Unfortunately, that spacious-sedan mystique disappeared once we climbed into the rear of the Access cab model we were evaluating. With the driver's seat adjusted for an average-size man, there is very little legroom for our six-foot tall editor. After spending 30 minutes riding back there, our editor realized that he had lost sensation in one of his legs and that his back was beginning to ache from the bolt-upright position of the seatback cushion. While the rear seat might be comfortable for kids or shorter-than-average adults, it is not suitable for a tall man or woman. Fortunately, getting in and out of the Access cab is easy for a person of any dimension, since all Access cab models have four doors. (Rear passengers get suicide-type, rear-hinged doors.)
Performance figures for the Tundra are impressive. V8-equipped Tundras have a 2,000-pound payload rating and can tow 5,000 pounds right out of the box. Buy the optional towing package, and the Tundra is capable of dragging 7,000 pounds of stuff wherever you need it to go.
Perhaps more impressive, however, are the Tundra's daily-driver attributes. Tests conducted by AMCI (an independent consulting group tasked with comparing the Toyota Tundra to similarly equipped domestic pickup trucks) showed that the Tundra is faster to 60 mph than the 4.6-liter-equipped Ford F150, 4.8-liter-equipped Chevrolet Silverado and GMC Sierra, and 5.2-liter-equipped Dodge Ram. When run against the competitions' larger optional engines, the i-Force Tundra proved to be as fast or faster than everything except the 5.4-liter Ford. AMCI's numbers list the Tundra 2WD's zero-to-60 mph times at 7.87 seconds. AMCI also verified Toyota's claim that the Tundra stops faster, in fewer feet, than the competition.
Our experience behind the wheel of a few Tundra pre-production models made these numbers seem believable. The Tundra has excellent low- and mid-range power, making hill climbing and rolling starts easy, and offers up plenty of grunt for highway passing. The steering is nicely weighted, with plenty of understeer dialed in to keep drivers from getting tail-happy in this torque-laden pickup. The brakes do provide good stopping distances, but seemed grabby and remained difficult to modulate after several hours of driving.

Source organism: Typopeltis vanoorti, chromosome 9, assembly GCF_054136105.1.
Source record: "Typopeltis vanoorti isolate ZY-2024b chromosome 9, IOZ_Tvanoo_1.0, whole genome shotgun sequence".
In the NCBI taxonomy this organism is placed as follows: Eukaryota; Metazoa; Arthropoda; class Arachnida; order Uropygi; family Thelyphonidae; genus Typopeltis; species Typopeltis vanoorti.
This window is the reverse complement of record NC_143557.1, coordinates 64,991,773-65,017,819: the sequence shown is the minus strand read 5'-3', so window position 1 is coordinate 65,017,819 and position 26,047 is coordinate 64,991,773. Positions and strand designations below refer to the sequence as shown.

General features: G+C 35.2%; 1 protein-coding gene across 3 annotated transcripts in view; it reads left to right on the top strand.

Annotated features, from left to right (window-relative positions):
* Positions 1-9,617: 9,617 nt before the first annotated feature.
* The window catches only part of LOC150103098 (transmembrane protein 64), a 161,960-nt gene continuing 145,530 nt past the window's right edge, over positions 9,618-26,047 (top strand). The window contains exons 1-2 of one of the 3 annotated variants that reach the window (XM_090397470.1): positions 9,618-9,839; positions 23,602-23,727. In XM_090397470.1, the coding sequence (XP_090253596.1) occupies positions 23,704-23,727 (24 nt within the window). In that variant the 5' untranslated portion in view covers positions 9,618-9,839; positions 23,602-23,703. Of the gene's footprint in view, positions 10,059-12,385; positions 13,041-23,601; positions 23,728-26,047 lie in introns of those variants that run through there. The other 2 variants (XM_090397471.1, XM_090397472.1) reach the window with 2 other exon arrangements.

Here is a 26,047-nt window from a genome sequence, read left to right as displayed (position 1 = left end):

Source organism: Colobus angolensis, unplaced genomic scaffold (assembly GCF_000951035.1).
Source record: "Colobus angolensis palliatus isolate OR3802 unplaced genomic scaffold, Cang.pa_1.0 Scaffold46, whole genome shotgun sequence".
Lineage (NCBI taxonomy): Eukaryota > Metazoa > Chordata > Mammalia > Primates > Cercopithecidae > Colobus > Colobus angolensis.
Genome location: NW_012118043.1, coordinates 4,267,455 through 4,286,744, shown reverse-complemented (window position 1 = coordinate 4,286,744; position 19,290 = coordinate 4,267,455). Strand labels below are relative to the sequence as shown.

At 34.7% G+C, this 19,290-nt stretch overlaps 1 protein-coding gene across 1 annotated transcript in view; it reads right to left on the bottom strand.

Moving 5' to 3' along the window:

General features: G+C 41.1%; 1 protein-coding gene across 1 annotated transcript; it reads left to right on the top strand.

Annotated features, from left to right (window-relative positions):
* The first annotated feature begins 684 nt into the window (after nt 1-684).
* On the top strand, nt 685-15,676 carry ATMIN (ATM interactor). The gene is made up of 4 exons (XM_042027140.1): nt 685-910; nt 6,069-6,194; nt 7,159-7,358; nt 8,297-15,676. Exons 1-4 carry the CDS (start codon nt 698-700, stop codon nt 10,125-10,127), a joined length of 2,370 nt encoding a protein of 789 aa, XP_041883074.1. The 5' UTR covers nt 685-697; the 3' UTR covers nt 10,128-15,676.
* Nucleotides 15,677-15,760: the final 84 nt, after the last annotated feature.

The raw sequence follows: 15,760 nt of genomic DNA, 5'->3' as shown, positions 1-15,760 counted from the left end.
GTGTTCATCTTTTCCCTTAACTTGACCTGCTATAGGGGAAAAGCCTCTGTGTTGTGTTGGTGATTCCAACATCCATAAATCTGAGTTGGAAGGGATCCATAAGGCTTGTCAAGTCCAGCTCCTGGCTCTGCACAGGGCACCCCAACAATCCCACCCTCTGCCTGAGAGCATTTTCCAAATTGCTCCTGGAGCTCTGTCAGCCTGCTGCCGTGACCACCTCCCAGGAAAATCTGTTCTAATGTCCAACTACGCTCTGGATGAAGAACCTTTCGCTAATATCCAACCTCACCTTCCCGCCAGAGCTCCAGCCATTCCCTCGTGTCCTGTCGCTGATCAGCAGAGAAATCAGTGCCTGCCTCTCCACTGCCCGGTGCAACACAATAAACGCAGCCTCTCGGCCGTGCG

The regular suspension on the Tundra features a coil-spring, double-wishbone setup at the front and a solid axle, leaf-spring setup at the rear. This provides the Tundra with a smooth, predictable ride over most surfaces, but has a tendency to bottom out off road. An optional TRD package replaces the Tundra's low-pressure shocks with higher-pressure Bilstein shocks and revises the spring ratios to make them stiffer. The TRD package gives the Tundra a buckboard ride on some irregular road surfaces, but dramatically improves the truck's predictability off road.
We were impressed by the Tundra's on- and off-road manners, but were most surprised by the truck's vault-like quietude. Pickup truck cabs are not usually the place for quiet meditation, given all of the road, wind and engine noise that typically accompanies a ride in a pickup. The Tundra, however, was entirely different. The only noise in the Tundra is that which drivers and passengers make for themselves. It was almost unsettling to ride in a truck that quiet. Aren't trucks supposed to be loud, roaring contraptions that require passengers to shout to be heard? Apparently, Toyota thinks otherwise.
Toyota expects to build 60,000 Tundras this year, 100,000 next year. We think that this will lead to a serious problem in vehicle availability, because we believe the Tundra is going to be a hit. Toyota maintains that they are being cautious with this truck, perhaps remembering the hard lessons learned with the T100, but we think that their conservatism is unfounded. No, not everyone will like the Tundra. It does not have the configurability of a domestic truck, nor does it offer the highly detailed options that so many working Americans require to make their pickups work just so. Nevertheless, the fastest growing population of pickup truck owners is the personal-use buyer. Personal-use buyers don't care about axle ratios, engine heaters, camper packages, or towing mirrors, they care about towing a boat to the lake on weekends and looking cool during the weekly trip to the hardware store. Personal-use buyers like pickup trucks for the same reasons college kids like Miatas--for the image.
Toyota has finally put together a pickup truck with the power that American's crave in a friendly, Camry-like package. Will Americans buy it? We think they will. Those 400,000-plus people who buy Camrys each year might be interested in the Tundra when it's time to get a powerful new pickup truck.